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USCGC Courier Photos: Dave Newell, President of the USCGC Courier Association, has sent along some wonderful photos of the USCGC Courier, WAGR-410. Dave was on the Courier during the period 1958-59. He says that they had two Collins 207B transmitters on board coupled to the folded Discone antennas, up front at starboard a higher frequency MW antenna and at port a lower frequency MW antenna. They also had an RCA MW transmitter with 150 kw. output. The modulator and final 9C21s were cooled with a distilled water system. The Collins transmitters were air cooled and had 35 kw. output. There were also three 500 kw. three-phase generators, two of which could, at full power, run all the equipment.

For the first year or so the main antenna was carried aloft by a barrage balloon. The ballooon was lost a couple of times, and it ended up in Turkey. Finally a VOA engineer, Ivan Boor, designed a delta antenna to go between the masts. There was a very large impedance matching device under the flight deck.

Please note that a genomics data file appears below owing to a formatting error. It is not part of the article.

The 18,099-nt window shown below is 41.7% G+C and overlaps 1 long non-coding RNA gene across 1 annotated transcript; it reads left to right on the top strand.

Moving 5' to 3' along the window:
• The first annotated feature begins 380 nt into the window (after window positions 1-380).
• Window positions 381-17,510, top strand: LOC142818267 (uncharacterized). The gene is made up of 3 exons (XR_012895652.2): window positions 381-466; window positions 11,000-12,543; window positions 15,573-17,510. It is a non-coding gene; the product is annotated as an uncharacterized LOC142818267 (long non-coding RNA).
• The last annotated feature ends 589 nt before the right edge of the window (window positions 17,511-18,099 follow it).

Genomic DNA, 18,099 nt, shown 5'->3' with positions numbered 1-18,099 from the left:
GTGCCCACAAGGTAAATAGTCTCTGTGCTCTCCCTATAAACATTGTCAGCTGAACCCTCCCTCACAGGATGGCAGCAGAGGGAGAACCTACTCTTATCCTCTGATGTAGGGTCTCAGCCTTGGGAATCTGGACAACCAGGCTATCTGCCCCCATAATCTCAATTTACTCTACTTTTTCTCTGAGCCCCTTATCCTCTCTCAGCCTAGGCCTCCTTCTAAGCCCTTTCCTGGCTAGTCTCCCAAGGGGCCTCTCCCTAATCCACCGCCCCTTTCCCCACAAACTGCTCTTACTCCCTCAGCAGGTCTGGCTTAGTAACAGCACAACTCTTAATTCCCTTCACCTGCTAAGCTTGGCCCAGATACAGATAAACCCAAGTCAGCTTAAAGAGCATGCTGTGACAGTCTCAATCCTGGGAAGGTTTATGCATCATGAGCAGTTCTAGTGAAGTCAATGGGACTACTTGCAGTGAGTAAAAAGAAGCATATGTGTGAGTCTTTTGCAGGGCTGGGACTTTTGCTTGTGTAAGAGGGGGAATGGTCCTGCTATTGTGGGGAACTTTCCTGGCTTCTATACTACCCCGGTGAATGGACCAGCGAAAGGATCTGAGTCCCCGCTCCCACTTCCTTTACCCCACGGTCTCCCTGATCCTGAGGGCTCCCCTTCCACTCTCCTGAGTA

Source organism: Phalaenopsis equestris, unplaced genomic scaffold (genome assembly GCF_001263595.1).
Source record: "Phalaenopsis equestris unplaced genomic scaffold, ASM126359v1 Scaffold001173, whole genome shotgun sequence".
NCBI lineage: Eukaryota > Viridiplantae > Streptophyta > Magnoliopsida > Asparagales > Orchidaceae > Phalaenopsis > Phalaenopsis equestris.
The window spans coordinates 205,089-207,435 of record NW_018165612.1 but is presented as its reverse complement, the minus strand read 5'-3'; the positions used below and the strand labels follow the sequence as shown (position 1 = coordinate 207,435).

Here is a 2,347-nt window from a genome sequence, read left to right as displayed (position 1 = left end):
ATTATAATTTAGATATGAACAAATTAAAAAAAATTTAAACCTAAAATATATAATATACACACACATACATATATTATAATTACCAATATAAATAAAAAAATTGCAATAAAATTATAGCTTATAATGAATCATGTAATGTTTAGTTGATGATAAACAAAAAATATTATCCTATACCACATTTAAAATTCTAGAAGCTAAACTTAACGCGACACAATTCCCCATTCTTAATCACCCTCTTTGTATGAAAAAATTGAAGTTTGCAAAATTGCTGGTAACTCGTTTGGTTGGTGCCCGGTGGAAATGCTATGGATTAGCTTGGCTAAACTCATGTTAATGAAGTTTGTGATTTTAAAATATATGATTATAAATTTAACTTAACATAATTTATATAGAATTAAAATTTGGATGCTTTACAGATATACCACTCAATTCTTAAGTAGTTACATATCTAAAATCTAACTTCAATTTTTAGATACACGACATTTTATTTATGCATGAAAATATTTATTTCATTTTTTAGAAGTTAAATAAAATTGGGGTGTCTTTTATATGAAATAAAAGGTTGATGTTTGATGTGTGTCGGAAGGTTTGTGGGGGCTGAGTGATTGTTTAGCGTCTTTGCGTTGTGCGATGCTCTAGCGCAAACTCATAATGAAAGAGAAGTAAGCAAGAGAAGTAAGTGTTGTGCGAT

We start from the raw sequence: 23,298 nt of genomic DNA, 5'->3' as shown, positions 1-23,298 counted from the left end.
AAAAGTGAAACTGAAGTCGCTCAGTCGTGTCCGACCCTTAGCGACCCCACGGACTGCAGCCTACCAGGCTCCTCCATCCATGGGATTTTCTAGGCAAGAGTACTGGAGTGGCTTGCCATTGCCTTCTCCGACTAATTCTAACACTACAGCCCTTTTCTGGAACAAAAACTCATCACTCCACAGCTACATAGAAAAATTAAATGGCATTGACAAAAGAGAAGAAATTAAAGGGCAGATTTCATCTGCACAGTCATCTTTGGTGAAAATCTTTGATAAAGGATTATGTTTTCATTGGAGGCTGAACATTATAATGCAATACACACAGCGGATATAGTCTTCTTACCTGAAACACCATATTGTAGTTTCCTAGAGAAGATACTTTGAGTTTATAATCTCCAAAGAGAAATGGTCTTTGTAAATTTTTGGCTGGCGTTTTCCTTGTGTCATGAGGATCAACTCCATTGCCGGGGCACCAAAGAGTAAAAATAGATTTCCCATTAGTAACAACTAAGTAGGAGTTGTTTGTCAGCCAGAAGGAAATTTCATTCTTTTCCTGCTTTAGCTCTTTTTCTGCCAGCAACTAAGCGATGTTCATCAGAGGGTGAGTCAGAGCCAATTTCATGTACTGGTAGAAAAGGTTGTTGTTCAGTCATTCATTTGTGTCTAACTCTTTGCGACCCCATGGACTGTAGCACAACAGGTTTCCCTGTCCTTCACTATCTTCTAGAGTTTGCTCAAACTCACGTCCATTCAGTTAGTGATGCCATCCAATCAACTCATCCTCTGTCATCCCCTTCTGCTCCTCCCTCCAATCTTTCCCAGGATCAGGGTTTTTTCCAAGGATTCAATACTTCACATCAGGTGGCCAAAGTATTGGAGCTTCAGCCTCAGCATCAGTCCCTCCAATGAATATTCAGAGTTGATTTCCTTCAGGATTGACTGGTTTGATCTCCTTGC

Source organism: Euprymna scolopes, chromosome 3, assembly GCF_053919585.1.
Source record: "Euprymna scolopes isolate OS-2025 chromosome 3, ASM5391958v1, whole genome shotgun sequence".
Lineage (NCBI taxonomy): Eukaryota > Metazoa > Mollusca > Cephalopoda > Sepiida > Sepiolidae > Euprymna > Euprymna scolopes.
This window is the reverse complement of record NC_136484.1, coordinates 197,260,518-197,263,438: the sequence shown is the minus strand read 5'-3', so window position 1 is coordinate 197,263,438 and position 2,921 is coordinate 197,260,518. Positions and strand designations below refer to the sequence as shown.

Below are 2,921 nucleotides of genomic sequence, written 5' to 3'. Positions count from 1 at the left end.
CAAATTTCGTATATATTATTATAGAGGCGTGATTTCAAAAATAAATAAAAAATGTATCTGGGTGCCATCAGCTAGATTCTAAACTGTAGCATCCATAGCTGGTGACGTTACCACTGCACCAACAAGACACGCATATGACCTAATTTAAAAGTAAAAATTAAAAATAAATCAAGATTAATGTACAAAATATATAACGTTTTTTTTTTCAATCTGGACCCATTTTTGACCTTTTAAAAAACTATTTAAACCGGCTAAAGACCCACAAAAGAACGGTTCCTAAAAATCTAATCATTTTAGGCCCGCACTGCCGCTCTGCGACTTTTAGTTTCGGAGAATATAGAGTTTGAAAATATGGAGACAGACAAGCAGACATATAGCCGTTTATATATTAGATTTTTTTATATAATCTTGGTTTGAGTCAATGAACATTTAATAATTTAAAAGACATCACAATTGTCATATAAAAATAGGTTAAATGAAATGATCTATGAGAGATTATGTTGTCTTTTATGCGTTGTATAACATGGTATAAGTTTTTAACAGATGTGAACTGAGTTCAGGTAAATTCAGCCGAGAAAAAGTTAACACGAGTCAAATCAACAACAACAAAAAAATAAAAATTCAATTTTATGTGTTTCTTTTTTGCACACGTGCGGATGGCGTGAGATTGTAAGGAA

Dave also sends these comments on one of the photos (shown at right) from Fred Haney, who was a VOA engineer aboard the ship: "This is one of the nicest pictures of the USCGC Courier (Vagabond Able) after it was painted white in Rhodes, Greece. It was formerly standard 'haze gray.' The Courier was an international broadcasting ship for Voice of America multi-language programs, manned by Coast Guard and Foreign Service personnel. The upside down 'Trylons' on the foredeck are shortwave antennas. The mediumwave antenna was flown from the flightdeck midships, held up by an aerostat 'mini-blimp.' This was replaced later with an inverted delta antenna between the two masts. The funny looking fence astern was an unsuccessful attempt to shield receiving equipment from extreme RF radiation voltage from the big on-board transmitters. Current affairs in the Middle East brought back memories of broadcasting from the Courier in the early sixties."

Dave Newell was discharged in September 1960 and returned home to Peperell, Massachusetts, where he still summers. Otherwise he can be found in Punta Gorda, Florida. Many thanks, Dave.